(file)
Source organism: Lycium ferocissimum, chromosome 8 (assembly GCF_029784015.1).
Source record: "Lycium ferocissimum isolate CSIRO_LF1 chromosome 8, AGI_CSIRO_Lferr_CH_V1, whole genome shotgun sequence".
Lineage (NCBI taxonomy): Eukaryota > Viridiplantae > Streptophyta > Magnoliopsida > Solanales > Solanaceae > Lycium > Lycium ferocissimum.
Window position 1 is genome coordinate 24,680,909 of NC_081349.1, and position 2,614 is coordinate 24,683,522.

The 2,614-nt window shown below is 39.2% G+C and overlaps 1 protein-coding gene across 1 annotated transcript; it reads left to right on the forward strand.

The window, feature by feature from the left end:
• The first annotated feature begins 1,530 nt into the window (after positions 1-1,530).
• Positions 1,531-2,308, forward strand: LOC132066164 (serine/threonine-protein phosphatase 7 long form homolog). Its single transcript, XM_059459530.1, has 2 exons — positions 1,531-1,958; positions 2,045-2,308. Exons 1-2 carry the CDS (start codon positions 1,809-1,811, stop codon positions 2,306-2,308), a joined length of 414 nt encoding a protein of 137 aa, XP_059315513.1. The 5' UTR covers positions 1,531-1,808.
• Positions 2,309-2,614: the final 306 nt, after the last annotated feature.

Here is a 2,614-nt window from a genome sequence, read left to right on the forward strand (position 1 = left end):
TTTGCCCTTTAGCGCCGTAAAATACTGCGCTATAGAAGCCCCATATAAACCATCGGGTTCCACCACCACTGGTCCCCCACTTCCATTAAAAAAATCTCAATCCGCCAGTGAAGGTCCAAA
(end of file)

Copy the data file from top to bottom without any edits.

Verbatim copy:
Source organism: Lycium ferocissimum, chromosome 8 (assembly GCF_029784015.1).
Source record: "Lycium ferocissimum isolate CSIRO_LF1 chromosome 8, AGI_CSIRO_Lferr_CH_V1, whole genome shotgun sequence".
Lineage (NCBI taxonomy): Eukaryota > Viridiplantae > Streptophyta > Magnoliopsida > Solanales > Solanaceae > Lycium > Lycium ferocissimum.
Window position 1 is genome coordinate 24,680,909 of NC_081349.1, and position 2,614 is coordinate 24,683,522.

The 2,614-nt window shown below is 39.2% G+C and overlaps 1 protein-coding gene across 1 annotated transcript; it reads left to right on the forward strand.

The window, feature by feature from the left end:
• The first annotated feature begins 1,530 nt into the window (after positions 1-1,530).
• Positions 1,531-2,308, forward strand: LOC132066164 (serine/threonine-protein phosphatase 7 long form homolog). Its single transcript, XM_059459530.1, has 2 exons — positions 1,531-1,958; positions 2,045-2,308. Exons 1-2 carry the CDS (start codon positions 1,809-1,811, stop codon positions 2,306-2,308), a joined length of 414 nt encoding a protein of 137 aa, XP_059315513.1. The 5' UTR covers positions 1,531-1,808.
• Positions 2,309-2,614: the final 306 nt, after the last annotated feature.

Here is a 2,614-nt window from a genome sequence, read left to right on the forward strand (position 1 = left end):
TTTGCCCTTTAGCGCCGTAAAATACTGCGCTATAGAAGCCCCATATAAACCATCGGGTTCCACCACCACTGGTCCCCCACTTCCATTAAAAAAATCTCAATCCGCCAGTGAAGGTCCAAA